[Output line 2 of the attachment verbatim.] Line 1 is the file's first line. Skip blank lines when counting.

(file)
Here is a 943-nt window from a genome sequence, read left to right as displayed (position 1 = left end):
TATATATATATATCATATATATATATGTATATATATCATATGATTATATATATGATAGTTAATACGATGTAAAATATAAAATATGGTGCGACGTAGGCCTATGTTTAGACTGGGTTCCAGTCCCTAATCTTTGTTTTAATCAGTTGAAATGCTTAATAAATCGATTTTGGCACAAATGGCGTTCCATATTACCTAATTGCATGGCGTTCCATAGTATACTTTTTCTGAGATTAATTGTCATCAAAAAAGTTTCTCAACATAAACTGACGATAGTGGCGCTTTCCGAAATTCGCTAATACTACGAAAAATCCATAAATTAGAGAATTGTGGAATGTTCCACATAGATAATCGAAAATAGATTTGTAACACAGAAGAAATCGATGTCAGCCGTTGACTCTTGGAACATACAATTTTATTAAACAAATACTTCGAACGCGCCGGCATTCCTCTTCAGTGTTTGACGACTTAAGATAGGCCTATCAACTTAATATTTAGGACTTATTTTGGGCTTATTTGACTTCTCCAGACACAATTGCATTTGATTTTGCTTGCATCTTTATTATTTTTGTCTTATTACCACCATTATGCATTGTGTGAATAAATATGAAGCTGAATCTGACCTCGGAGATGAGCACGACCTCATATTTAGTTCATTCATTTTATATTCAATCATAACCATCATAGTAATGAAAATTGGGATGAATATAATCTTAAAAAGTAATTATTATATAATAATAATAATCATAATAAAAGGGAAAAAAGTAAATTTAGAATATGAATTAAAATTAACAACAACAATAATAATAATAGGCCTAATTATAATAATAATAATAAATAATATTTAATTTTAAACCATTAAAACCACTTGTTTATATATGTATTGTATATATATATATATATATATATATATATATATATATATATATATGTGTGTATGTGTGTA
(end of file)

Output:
TATATATATATATCATATATATATATGTATATATATCATATGATTATATATATGATAGTTAATACGATGTAAAATATAAAATATGGTGCGACGTAGGCCTATGTTTAGACTGGGTTCCAGTCCCTAATCTTTGTTTTAATCAGTTGAAATGCTTAATAAATCGATTTTGGCACAAATGGCGTTCCATATTACCTAATTGCATGGCGTTCCATAGTATACTTTTTCTGAGATTAATTGTCATCAAAAAAGTTTCTCAACATAAACTGACGATAGTGGCGCTTTCCGAAATTCGCTAATACTACGAAAAATCCATAAATTAGAGAATTGTGGAATGTTCCACATAGATAATCGAAAATAGATTTGTAACACAGAAGAAATCGATGTCAGCCGTTGACTCTTGGAACATACAATTTTATTAAACAAATACTTCGAACGCGCCGGCATTCCTCTTCAGTGTTTGACGACTTAAGATAGGCCTATCAACTTAATATTTAGGACTTATTTTGGGCTTATTTGACTTCTCCAGACACAATTGCATTTGATTTTGCTTGCATCTTTATTATTTTTGTCTTATTACCACCATTATGCATTGTGTGAATAAATATGAAGCTGAATCTGACCTCGGAGATGAGCACGACCTCATATTTAGTTCATTCATTTTATATTCAATCATAACCATCATAGTAATGAAAATTGGGATGAATATAATCTTAAAAAGTAATTATTATATAATAATAATAATCATAATAAAAGGGAAAAAAGTAAATTTAGAATATGAATTAAAATTAACAACAACAATAATAATAATAGGCCTAATTATAATAATAATAATAAATAATATTTAATTTTAAACCATTAAAACCACTTGTTTATATATGTATTGTATATATATATATATATATATATATATATATATATATATATATATGTGTGTATGTGTGTA